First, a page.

Symbolic imagination is travel over the links of various “logical” chains. Will, agency or (acting) self is the mechanism for making choices or decisions. We are able to deploy our imaginative capacities correctly, namely, in accordance with the appropriate symbolic “logic” thanks to the arbitrage of the will, while the will’s arbitrage, much as our capacity to learn and memorize, is mediated by identity (the relationally-constituted self). Clearly, it would be much easier for a person unambiguously self-defined as a soldier to risk his life in the face of mortal danger, rather than try to save himself; his identity will, in effect, screen the logic of self-preservation from him, making him, so to speak, “single-minded” in his sharp awareness of the dictates of proper soldierly conduct. A person unsure of whether being a soldier is really “him,” in contrast, will be much more likely to hesitate and run for cover. Problems with identity impair the will, making the person indecisive and unmotivated, while an impaired will interferes with routine functioning of symbolic imagination.

The will/agency/acting self is the function of the autonomy of human consciousness -- i.e., the mind’s independence from the natural environment and from learning and memory related to the natural environment, the mind’s being self-sustained, which makes possible a multitude of desires -- and of identity (or relationally-constituted self), which represents to the individual his/her options. Thus, it is the expression of subjectivity. There is no subjectivity in animals, unless these are pets, even though, given the nature of learning and memory, every rat’s and certainly every monkey’s brain is unique, and there is individuality in monkeys and rats. But because monkeys and rats do not have choices, the uniqueness of every animal’s brain does not give rise to subjectivity, and there is no need in agency, will, and self. However unique, the knowledge and action/reaction of a rat or a monkey are objective (shared by others within the species), making every rat or monkey a representative of all rats or all monkeys.

One can speculate about the system in the brain that supports the will. Perhaps, it is neurons similar to those that make possible in rats the perception of the stimuli which require an adaptive reaction, transmitting to other neurons the command: “do this or that,” neurons whose function it is to sense desires imposed on animals by their genes, but in us culturally constructed and mediated by consciousness and structures of the self (even though not necessarily consciously mediated: a person is not always fully aware of what he or she wants). Whatever that brain system, culture determines the individual’s likes and dislikes, programming the brain to will certain things -- programming the will, like the rat’s “will” -- i.e., rat -- is programmed genetically. Identity presents to the individual the possibilities for the given historical time, helping to establish their subjective ranking: because you are what you are (a Catholic or a Muslim, a wife or a soldier, a member of the aristocracy or a registered Democrat) you must will this and not this. It commands the will what to choose and to decide. In every specific case the will and the identity are determined by culture. The vast majority of the records or representations in memory are also determined by culture -- the contents of memory, thus, the raw material of the imagination, are culture-given. What is done to these records in the brain (i.e., how they are manipulated) depends both on the brain and the organization principles of the particular symbolic system(s). But cultural selection -- i.e., the social success of some imaginings and the failure of others depends exclusively on the historical context, that is, again, on culture. It is important to keep in mind that, unlike natural selection, cultural selection does not weed out imaginings not selected for success at a certain historical moment: they are not killed, but only left latent. In changed historical circumstances or in the presence of a genius there is always the possibility that these temporarily unselected imaginings will have their day.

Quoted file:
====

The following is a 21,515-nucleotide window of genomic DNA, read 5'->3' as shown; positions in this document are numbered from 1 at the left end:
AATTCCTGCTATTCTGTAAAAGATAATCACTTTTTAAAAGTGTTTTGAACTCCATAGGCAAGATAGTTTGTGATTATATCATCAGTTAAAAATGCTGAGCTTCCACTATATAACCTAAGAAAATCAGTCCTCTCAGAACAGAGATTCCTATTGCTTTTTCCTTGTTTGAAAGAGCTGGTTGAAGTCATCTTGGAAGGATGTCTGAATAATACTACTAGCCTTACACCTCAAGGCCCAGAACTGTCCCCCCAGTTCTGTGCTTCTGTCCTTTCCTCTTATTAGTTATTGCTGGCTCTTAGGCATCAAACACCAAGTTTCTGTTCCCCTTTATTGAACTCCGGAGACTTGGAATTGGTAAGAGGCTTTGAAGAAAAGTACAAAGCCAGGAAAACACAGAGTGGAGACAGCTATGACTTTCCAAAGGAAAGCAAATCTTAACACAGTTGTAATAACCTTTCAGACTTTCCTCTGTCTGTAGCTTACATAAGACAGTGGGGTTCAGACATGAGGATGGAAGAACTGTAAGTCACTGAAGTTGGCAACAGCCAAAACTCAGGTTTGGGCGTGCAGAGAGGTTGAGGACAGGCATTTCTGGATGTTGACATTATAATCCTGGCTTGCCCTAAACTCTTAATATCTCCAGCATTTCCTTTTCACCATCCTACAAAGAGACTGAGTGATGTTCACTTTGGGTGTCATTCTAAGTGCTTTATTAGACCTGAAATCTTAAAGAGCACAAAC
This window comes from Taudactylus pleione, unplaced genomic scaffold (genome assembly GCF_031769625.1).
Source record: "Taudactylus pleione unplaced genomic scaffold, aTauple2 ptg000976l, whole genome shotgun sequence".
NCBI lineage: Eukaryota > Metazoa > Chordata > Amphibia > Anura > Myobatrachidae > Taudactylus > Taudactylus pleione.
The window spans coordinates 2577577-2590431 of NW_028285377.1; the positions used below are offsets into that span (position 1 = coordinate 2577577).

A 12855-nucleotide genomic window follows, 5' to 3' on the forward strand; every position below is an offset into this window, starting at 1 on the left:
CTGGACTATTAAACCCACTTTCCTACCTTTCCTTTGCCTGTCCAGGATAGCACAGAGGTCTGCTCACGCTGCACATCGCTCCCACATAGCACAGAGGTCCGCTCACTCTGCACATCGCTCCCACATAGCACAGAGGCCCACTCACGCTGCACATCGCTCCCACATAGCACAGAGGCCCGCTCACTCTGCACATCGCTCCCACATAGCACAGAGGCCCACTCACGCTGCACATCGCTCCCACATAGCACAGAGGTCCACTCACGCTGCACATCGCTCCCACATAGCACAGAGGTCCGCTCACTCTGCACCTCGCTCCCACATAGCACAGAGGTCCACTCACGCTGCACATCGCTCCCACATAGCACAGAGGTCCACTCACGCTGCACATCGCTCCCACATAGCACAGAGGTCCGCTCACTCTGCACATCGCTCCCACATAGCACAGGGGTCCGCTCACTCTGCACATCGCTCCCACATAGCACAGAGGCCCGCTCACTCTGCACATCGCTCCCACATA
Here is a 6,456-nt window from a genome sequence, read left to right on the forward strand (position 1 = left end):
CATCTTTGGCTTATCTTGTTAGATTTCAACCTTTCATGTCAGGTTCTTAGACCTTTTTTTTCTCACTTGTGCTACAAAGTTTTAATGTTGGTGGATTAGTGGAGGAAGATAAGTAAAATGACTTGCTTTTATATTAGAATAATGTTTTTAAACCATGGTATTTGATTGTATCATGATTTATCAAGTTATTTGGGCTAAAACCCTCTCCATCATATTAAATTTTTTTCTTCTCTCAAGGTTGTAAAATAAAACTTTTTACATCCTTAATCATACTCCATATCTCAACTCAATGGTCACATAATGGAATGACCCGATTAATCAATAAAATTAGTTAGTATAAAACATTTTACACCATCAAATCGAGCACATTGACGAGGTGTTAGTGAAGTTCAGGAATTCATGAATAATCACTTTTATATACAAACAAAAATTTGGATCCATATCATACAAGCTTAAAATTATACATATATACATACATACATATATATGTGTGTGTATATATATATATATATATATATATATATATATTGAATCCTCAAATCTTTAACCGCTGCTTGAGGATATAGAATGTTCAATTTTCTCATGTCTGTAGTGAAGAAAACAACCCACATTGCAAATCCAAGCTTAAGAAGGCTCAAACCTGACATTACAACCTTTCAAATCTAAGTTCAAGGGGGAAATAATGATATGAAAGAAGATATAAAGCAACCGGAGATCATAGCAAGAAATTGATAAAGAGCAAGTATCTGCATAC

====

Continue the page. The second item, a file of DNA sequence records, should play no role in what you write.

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Anatomy of the Mind, Part 3

The Thinking Self

Published on September 21, 2013 by Liah Greenfeld, Ph.D. in The Modern Mind